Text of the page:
Diaper-free living in the emotional realm

There are several feeling states that once can categorize as hyperarousal. Anger is one of those states. It is an attempt to seize control. When you feel angry you are experiencing your awareness that you’re preparing physiologically to attack.  

If you are physiologically in a state of angry hyperarousal but have no awareness of it, the end result will be you  attacking. Actually, that would be a sign of psychosis. The awareness  of the arousal gives you a shot at mitigating your attack. It is serves as a brake. Be glad for it.

The purpose of the attack is to cause some sort of harm to influence a change in someone’s behavior that you want. The harm could be a mild unpleasant feeling caused by your vanishing smile  to violence causing death. Your angry hyperarousal exists at a biological and evolutionary level to improve your chances at  winning and your adversary losing.

The physiological markers of this state of arousal are not different from other heightened states of hyperarousal – be it excitement or fear. The only difference is in the qualitative nature of your thoughts while you are in that state of arousal.  Researchers have demonstrated this fact  in experiments which I believe are described in this blog in a post under ‘the emotional brain’ category.

When you are in a state of  fearful hyperarousal, your body helps you to avoid something it doesn’t want – such as a confrontation. The physiological arousal combined with fearful thoughts get you into motion to get what you what you  want.  Your body  is not concerned with what the other party wants. Your body wants to prevent the other party from getting anything it wants from you. In other words, when you are in fear, you are still playing so you win and the adversary loses. So in that sense, it is similar to anger.   

When you are excited in a happy way, you are not only enjoying what you have or anticipate getting, but you’re state of hyperarousal may serve  two  purposes.  First, it is a warning of sorts. My wife once said to her little Yorkie, ” I’m happy Yogi so don’t fuck it up.” When we are happily excited, our bodies send a message to potential adveraries that we have something that no one better try to take away from us. Think of the 1960’s when hippies partied to protest, but were always on the brink of violence if denied what they wanted. When happily excited, we are already physiologically pumped up and we need only have someone do something that provokes some negative thoughts to rechannel that phsyiological hyperarousal into an attack. Adversaries know this at some level, I believe.  The second purpose of happy hyperarousal is that it attracts our allies to share in the enjoyment of what we have obtained. This creates a stronger show of force as more happily excited people would be even harder to oppose. Celebrations in all cultures show strength. Happy hyperarousal may seem more charitable as it shares the spoils of victory better than anger or fearful hyperarousal, but the purpose is still to improve chances at prolonging victories and keeping adversaries in the loss column.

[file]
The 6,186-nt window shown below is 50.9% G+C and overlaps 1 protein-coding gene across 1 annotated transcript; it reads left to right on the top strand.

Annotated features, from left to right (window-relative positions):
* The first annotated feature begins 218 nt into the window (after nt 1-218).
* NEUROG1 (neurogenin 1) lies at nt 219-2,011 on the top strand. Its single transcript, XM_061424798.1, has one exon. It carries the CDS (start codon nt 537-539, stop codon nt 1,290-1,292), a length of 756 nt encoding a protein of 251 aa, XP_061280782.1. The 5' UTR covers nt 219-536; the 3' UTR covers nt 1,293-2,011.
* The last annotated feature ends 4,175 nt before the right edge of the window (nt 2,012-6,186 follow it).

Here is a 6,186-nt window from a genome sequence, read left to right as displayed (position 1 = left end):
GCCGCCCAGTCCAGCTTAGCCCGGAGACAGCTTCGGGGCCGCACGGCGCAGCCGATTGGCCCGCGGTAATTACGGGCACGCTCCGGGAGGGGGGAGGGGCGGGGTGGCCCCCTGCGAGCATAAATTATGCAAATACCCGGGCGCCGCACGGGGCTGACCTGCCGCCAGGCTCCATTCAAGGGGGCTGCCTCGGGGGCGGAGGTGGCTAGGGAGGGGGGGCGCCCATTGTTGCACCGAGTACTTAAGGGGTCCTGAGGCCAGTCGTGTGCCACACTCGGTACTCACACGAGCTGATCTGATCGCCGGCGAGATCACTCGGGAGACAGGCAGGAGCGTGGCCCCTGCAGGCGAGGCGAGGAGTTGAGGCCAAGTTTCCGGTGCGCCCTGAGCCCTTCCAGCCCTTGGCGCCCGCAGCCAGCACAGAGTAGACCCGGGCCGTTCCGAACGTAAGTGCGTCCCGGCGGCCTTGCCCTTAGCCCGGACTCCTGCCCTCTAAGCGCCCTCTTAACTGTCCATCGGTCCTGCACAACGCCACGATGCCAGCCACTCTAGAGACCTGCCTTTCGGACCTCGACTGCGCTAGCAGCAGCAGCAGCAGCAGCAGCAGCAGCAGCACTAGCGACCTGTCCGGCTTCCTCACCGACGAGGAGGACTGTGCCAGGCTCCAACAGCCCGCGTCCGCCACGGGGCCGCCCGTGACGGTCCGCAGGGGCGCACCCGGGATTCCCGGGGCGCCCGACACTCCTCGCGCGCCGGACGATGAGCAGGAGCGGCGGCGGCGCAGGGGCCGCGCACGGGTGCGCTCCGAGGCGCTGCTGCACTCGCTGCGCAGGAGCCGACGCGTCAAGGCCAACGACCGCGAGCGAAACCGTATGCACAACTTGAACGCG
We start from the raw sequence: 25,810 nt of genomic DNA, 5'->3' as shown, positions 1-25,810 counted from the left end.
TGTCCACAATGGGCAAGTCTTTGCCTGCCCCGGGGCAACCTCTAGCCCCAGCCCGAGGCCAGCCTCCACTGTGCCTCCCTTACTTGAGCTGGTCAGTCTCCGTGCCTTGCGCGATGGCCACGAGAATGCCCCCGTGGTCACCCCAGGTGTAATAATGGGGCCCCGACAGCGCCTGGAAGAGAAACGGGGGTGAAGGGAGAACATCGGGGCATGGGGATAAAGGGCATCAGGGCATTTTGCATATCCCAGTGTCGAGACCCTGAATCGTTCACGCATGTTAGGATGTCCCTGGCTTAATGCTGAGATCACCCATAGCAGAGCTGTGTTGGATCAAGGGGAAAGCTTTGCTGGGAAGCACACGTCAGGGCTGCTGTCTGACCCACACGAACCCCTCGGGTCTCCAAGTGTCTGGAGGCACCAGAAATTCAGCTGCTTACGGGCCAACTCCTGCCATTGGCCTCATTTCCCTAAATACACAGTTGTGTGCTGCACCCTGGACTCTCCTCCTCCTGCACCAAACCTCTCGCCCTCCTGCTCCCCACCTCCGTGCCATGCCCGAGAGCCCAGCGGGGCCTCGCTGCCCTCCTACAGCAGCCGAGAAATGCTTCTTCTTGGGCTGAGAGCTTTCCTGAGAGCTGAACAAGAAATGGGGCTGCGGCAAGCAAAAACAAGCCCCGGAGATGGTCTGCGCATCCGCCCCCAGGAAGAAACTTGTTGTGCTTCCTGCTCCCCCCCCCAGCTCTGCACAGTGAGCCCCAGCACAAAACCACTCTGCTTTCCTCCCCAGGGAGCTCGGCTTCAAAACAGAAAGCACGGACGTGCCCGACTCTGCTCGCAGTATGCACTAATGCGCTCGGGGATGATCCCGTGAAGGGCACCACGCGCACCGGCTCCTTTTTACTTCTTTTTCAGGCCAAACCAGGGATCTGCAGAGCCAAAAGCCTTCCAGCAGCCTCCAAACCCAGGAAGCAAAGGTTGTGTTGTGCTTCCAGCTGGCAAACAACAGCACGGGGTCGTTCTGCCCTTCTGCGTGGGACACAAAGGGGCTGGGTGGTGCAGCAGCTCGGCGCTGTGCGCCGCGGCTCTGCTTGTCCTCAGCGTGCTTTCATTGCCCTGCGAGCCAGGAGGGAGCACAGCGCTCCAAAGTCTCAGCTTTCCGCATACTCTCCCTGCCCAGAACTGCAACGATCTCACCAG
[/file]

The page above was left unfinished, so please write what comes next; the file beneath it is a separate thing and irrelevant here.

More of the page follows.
In our thoughts we may not want to win at someone else’s expense. My premise here though is that any thoughts we are having in a state of hyperarousal are going to be pushed  in the direction of “I win” or “my allies and I win” and “my adversaries lose” . We may resist such thoughts, but we ought not to think that physiology is somehow going to be ‘convinced’ by some logic or philanthropy once it is activated.  

This fact underscores the importance of finding ways to be calm,   with people we like and love, but maybe even more importantly with our adversaries. These hyperarousal feeling states are designed to heighten everyone’s awareness that we are winning and they are losing. This provokes more heightened emotions in adversaries and puts us at  greater risk of being on the losing end. Expressed feelings make it all so public. If we find ways to achieve what we want without these states of hyperarousal, we can better avoid these escalations.  We may even think about being more discreet about our happy hyperarousal moments in certain company.    

You can’t really prevent the initiation of hyperarousal in your body when triggered. But you can recognize that there is a price of riding the wave of those emotions to get what you want. You can’t stop the urge to urinate, but you can hold on until you get to a toilet. You can make using a toilet such an ingrained habit that you would no longer find it credible to make excuses if you wet your pants.  So if you are angry, or fearful, or excited – create a ‘container’ for yourself and wait to use it when the hyperarousal urges comes on.  A ‘container’ in this sense is to a plan to follow when your hyperarousal urges come on. Just like your  first urge to pee simply needs to be ignored and not given a lot of attention, your first urge to act on hyperarousal should not be indulged. In a way, these posts on the anger habit are my attempt to offer some materials to build a potty for yourself.  Sorry about the potty training metaphor, but I have a little  girl who is making her first overtures toward diaper free living, so she has inspired me. I know I have to make this potty an attractive place for you to spend time, or you won’t want to go there. I’ll do my best with help from Semmelroth and others.    

But calm  should not be confused with another emotional state – hypoarousal. Slightly different spelling, but very different from hyperarousal.  I’d like to address hypoarousal in my next post.


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